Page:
Russia, China Back Serbia Over Kosovo

The U.N. Security Council will meet Monday to discuss Kosovo’s declaration of independence from Serbia amid bitter divisions over the future of the Balkan territory.

Serbian President Boris Tadic is expected to address the council, which held emergency talks a day earlier, on the decision his country bitterly opposes.

While favored by the West, Security Council members Russia and China have expressed outright opposition and “grave concern” over Kosovo’s unilateral decision, warning of a possible return to conflict in the region.

“Our concern is for the safety of Serbs and other minorities in Kosovo,” Moscow’s U.N. ambassador, Vitaly Churkin said on Sunday.

“Our position is that this declaration should be disregarded by the international community,” as well as by the head of the U.N. mission in Kosovo, Churkin added.

In Beijing Monday, Chinese Foreign Ministry spokesman Liu Jianchao expressed grave concern over Kosovo move for independence.

“Kosovo’s unilateral act can produce a series of results that will lead to seriously negative influence on peace and stability in the Balkan region …” Liu said, according to China’s Xinhua news agency. He called on Kosovo and Serbia to seek a solution under international law.

Fireworks lit the skies and crowds filled the streets of Kosovo’s capital Sunday after the territory’s parliament declared independence from Serbia.

“The day has come,” Prime Minister Hashim Thaci, a former separatist guerrilla leader, told his parliament. “From this day onwards, Kosovo is proud, independent and free.”

The province has been under U.N. administration and patrolled by NATO troops since a 1999 bombing campaign that halted a Serb-led campaign against Kosovo’s ethnic Albanian majority.

Thousands of people swarmed Pristina’s streets ahead of Sunday’s parliamentary declaration, singing, dancing and holding signs in freezing wind after the vote was announced. But Serbs consider the territory the cradle of their civilization, and protesters clashed with police outside the U.S. Embassy in Belgrade as the declaration was issued.

Serbia said it will not oppose independence with violence, but Prime Minister Vojislav Kostunica said his country will never accept the establishment of a “false country” on its territory.

“Anything and everything that we couldn’t achieve today will be obtained by new generations of Serbian people in the future,” Kostunica said Sunday in a televised address.

Citizens of Serbia, we have to come together and show the whole world that we do not acknowledge the creation of a false state in our territory. The violence that has been perpetrated upon Serbia is very obvious.”

Russia expressed similar concerns at Sunday’s emergency Security Council meeting in New York.

“Our concern is for the safety of Serbs and other minorities in Kosovo,” Churkin stated, adding that Russia will “strongly warn against any attempts at repressive measures should Serbs in Kosovo decide not to comply with this unilateral proclamation of independence.”

About 100,000 Serbs still live in Kosovo, making up about 5 percent of the population, and Kostunica said Serbs have been killed or lost their land in the eight-plus years the country has been under international rule. But Fatmir Sejdiu, the nascent republic’s president, pledged to create a nation “where all citizens of all ethnicities feel appreciated.”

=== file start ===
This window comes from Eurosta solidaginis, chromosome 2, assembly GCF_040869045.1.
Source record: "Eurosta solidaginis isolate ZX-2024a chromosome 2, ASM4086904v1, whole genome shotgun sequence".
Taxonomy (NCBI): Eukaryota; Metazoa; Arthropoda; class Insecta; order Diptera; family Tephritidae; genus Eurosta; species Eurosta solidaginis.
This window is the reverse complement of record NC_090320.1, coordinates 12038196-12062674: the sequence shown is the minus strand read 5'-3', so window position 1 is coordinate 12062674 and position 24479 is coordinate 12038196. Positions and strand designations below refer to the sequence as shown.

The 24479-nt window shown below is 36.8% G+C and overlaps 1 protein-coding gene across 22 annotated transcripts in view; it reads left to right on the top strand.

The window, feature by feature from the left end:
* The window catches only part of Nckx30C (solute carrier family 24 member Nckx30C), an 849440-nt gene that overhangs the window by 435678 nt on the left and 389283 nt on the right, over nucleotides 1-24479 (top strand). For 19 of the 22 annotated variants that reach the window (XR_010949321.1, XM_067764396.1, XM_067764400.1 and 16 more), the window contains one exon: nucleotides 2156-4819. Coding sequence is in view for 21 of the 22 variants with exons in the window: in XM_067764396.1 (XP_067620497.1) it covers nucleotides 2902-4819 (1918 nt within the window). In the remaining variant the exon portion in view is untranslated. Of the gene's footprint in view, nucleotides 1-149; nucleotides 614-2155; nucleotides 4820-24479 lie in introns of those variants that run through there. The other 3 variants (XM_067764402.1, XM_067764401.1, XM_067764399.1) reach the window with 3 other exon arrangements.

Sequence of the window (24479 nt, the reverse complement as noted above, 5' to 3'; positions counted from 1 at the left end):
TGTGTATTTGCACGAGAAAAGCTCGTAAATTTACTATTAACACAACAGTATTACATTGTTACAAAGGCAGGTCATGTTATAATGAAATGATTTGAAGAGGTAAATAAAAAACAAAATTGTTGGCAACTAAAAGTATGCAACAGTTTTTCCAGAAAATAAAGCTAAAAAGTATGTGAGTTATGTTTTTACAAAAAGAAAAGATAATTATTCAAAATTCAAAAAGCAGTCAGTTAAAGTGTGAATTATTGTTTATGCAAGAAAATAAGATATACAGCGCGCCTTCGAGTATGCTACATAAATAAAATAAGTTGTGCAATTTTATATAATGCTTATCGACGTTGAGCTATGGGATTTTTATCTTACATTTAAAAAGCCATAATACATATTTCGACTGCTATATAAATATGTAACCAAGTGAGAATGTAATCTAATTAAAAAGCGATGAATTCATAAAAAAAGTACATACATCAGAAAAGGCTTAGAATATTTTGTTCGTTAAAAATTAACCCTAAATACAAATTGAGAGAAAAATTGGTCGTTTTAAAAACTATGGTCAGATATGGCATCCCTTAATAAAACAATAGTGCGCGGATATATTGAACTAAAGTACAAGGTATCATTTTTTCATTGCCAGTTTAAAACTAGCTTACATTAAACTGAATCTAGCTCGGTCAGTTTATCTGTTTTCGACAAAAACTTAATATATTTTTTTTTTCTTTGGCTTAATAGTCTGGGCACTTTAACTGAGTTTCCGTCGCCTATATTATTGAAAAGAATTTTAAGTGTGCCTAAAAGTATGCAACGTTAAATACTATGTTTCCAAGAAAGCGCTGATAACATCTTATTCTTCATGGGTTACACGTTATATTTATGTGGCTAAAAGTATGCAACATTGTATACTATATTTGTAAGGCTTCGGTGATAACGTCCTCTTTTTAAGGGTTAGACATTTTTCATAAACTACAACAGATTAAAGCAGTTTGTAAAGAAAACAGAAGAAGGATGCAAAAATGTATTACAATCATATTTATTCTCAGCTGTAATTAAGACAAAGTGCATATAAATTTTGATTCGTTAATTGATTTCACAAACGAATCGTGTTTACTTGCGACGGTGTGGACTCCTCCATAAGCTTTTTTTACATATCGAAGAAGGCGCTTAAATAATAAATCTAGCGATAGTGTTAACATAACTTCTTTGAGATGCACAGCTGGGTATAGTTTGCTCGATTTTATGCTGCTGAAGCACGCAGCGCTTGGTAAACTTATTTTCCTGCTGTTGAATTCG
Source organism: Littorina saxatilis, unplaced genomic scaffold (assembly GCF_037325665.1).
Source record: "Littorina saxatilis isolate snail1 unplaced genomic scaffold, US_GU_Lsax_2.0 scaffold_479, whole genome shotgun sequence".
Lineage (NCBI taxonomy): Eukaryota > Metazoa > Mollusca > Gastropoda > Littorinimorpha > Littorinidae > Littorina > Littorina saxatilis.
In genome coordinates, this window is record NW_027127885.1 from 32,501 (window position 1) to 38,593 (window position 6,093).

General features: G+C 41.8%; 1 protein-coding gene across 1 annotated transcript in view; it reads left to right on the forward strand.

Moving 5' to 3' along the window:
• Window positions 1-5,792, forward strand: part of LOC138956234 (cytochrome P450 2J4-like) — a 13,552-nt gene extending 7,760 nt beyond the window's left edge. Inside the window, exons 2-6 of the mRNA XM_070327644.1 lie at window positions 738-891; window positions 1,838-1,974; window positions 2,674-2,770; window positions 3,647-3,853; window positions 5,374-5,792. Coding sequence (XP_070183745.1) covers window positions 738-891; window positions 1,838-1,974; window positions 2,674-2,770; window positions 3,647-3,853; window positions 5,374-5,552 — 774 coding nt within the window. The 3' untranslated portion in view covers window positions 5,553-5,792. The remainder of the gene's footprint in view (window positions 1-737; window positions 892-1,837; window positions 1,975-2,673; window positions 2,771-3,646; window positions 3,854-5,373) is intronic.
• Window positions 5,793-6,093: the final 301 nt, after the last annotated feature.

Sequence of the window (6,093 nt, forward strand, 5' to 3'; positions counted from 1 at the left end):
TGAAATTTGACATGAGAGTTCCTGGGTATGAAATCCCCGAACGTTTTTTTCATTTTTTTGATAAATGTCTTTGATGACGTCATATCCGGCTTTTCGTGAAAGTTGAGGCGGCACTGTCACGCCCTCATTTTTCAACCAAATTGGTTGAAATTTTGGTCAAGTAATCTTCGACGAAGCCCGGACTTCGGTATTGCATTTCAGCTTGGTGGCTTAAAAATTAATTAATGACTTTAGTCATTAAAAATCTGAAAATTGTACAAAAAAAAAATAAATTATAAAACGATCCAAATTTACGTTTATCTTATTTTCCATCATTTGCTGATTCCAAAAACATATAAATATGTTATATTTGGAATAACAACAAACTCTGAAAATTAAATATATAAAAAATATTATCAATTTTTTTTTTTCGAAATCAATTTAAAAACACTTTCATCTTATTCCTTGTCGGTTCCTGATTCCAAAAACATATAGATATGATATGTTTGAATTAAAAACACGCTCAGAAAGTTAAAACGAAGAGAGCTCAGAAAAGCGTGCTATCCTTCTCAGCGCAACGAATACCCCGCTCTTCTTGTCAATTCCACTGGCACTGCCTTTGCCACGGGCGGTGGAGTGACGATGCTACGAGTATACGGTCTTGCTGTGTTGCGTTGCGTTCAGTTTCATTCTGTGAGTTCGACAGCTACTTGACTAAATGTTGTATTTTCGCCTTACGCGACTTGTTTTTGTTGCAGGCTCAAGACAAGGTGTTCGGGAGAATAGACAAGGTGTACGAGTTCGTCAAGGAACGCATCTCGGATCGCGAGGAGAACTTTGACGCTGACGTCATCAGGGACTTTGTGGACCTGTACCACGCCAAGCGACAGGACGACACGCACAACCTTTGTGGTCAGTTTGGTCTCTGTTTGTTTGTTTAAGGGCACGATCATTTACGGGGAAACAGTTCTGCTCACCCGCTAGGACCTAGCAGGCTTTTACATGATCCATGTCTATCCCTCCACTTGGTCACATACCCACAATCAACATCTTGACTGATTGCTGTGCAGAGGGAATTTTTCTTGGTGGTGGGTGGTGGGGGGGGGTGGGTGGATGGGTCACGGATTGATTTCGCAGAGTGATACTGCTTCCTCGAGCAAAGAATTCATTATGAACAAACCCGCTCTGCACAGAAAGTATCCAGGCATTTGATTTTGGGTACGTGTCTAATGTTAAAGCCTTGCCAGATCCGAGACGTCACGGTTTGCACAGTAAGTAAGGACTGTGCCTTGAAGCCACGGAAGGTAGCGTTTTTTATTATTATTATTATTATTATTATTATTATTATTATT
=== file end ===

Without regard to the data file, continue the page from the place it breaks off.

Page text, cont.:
“Today is probably a day of trepidation for some of you, but your property and your rights will be respected in the future,” he said.

Former U.S. Army Gen. Wesley Clark, who led the NATO alliance during the 1999 conflict, said “There was no way beyond moving to this step.” But he urged the international community to work with Serbia to keep the country moving toward integration with Europe and “to help them understand their situation.”

“I’m very sad that the Serbs are unable to understand what’s happened,” Clark told CNN. “But the magnitude of Serb repression of the Albanian majority there and the violence that accompanied the ethnic cleansing in 1998 and 1999 was just so overwhelming that I think the Serb people have to understand that the Albanians themselves have to have this separation.”

Thaci said Kosovo’s declaration of independence “marks the end of the breakup of the former Yugoslavia,” which triggered years of bloodshed across the Balkans.

Former Yugoslav President Slobodan Milosevic launched a crackdown against ethnic Albanian insurgents led by Thaci in 1998 and refused to yield to Western pressure to halt the campaign. When NATO responded by launching airstrikes against Serbia and Montenegro, the last remaining Yugoslav republics, Yugoslav troops drove hundreds of thousands of Kosovars out of the region and killed thousands more.

Milosevic died in 2005 while awaiting trial for war crimes before a U.N. tribunal in The Hague.

The United States and leading European nations, including France, Britain and Germany, have supported Kosovo’s move toward independence. But Russia, the Serbs’ historical ally, has opposed independence, fearing it would incite other separatist movements in its backyard.

But no country supported the Russian call for the U.N. to declare Sunday’s declaration “null and void,” said Sir John Sawers, the British ambassador to the world body.

Secretary-General Ban Ki-moon urged all parties “to refrain from any actions or statements that could endanger peace, incite violence or jeopardize security in Kosovo and the region.”

The European Union decided Saturday to launch a mission of about 2,000 police and judicial officers to replace the U.N. mission that has controlled the province since 1999. And U.S. State Department Spokesman Sean McCormack said the United States had “noted” that Kosovo had declared its independence and was reviewing the issue.

Source: ASINA

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